2011-09-22 Washington, DC Day 4

(09/22/2011) Daniel Loh, RIT '95, talks to RIT photojournalism student Rob Shook on the balcony of the Newseum, in Washington, DC. Seven RIT alumni were honored with the Isaiah Thomas Award in Publishing for winning the Pulitzer Prize at a ceremony at the Newseum, in Washington, DC.

Thursday we went to the Newseum, where the Isaiah Thomas award in Publishing was awarded to the Pulitzer Prize winning RIT alumni. As part of the event, a panel was put on regarding citizen journalism. Professionals in the journalism community talked about how they used “citizen journalism.” Some said they used it a lot for their local sections. Another use the panel found for citizen journalism was for finding story leads. Seeing a decent photo by a citizen gave them ideas to have staff photographers go out and shoot the same subjects better than the citizen. It was good to see our professor, William Snyder being honored with the Isaiah Thomas Award. Now, he will be reading this and I promise I’m not sucking up. Though my class (myself included) gives him a lot of crap, events like today remind me that it is truly an honor to be studying under him.

(09/22/2011) RIT photojournalism students pose for pictures in an elevator with mirror walls at the Newseum in Washington, DC.

We were given a ticket to see the rest of the museum after the awards program was completed. I was only able to spend time on two floors in the maybe two hours I was there. The Newseum has six floors. Clearly I could have spent more time there. The Pulitzer Prize section was incredible. Of course it was great to see pictures and video of Professor Snyder with a goatee as well. He always tells us we are our own worst editor.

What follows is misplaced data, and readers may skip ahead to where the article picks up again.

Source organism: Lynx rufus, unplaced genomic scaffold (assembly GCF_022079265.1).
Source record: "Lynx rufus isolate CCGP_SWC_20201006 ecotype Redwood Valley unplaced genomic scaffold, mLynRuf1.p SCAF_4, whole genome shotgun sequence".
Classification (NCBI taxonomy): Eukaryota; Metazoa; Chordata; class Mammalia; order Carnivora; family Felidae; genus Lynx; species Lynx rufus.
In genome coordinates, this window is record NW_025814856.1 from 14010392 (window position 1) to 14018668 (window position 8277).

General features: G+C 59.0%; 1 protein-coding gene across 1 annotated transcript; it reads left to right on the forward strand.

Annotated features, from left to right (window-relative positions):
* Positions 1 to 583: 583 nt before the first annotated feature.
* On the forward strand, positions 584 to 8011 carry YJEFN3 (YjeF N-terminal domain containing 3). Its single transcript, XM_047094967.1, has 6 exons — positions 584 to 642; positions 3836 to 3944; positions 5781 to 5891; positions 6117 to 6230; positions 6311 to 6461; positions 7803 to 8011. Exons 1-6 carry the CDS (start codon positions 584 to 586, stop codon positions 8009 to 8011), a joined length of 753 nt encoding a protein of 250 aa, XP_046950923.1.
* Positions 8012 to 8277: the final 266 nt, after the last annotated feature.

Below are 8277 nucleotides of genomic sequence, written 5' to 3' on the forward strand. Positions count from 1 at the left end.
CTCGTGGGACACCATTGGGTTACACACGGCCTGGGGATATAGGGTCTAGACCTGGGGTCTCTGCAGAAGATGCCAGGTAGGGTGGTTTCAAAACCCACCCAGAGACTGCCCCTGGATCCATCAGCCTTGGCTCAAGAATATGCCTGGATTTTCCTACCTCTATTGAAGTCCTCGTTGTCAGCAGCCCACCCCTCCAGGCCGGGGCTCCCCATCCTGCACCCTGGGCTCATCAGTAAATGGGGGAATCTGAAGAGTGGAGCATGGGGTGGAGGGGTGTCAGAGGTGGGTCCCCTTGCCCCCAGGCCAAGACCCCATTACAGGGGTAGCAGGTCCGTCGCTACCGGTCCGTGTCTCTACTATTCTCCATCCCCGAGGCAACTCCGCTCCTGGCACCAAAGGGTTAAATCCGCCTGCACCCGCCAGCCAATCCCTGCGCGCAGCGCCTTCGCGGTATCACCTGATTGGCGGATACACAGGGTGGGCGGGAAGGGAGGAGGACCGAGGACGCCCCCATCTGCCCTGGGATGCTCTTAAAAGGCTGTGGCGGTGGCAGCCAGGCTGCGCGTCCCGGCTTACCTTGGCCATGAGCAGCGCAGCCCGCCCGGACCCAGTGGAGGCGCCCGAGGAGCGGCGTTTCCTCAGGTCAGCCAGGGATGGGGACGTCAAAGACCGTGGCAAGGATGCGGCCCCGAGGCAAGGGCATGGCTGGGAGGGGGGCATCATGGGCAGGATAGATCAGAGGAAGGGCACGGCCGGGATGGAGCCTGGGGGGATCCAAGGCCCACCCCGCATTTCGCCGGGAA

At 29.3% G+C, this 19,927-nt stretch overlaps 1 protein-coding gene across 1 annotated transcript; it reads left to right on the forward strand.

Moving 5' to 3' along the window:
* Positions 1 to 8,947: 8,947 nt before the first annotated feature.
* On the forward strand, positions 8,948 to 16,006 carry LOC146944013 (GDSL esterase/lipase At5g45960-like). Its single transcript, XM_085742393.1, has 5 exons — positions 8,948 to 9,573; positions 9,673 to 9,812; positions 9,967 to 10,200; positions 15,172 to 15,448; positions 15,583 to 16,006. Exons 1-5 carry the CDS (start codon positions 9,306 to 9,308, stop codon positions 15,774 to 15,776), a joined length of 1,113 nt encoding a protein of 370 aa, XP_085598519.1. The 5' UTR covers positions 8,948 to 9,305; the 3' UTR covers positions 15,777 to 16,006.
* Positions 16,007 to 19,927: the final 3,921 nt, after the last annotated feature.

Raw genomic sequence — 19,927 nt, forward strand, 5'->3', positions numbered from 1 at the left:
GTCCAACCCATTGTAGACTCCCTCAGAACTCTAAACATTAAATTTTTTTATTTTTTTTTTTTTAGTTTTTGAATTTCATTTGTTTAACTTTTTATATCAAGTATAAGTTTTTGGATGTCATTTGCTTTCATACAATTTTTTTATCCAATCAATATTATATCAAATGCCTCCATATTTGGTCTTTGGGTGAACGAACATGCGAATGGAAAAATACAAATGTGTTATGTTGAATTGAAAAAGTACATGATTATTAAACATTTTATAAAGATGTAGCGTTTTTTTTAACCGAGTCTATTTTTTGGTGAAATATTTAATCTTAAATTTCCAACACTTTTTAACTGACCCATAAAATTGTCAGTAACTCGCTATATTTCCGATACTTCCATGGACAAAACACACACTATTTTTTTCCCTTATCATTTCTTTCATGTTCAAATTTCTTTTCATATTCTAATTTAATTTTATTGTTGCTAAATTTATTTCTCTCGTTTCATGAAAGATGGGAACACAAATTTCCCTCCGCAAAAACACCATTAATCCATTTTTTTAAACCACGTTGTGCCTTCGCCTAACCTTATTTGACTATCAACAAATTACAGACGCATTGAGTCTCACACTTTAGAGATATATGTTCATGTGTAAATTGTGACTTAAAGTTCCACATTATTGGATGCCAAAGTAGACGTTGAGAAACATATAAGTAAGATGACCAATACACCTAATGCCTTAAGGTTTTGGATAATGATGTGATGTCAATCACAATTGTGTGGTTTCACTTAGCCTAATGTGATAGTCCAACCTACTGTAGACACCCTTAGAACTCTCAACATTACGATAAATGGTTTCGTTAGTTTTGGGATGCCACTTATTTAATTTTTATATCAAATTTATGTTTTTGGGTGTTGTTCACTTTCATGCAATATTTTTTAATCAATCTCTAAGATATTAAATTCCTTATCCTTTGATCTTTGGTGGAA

I spent quite some time in the Pulitzer section alone. We heard earlier in the week from Garrett of USA Today (I believe) that the why for photographing is really important. The why is something I don’t have for me personally photographing. I often don’t know the why, and this really bothers me. I am still frequently caught up in an internal intellectual debate about why I am/should be allowed to photograph things. If someone told me I couldn’t photograph somethig, I don’t think I could answer. If I did, I don’t think I would believe it. Today, while I was being moved by the Pulitzer photographs, I was trying to dissect what about them drew me in and seemed so powerful. I wanted to understand their why. Though I considered this for a while, I couldn’t come up with an answer yet. But, I did write down the thought, and if something Is written down, it exists for me. I’ll be spending more time pondering these questions.

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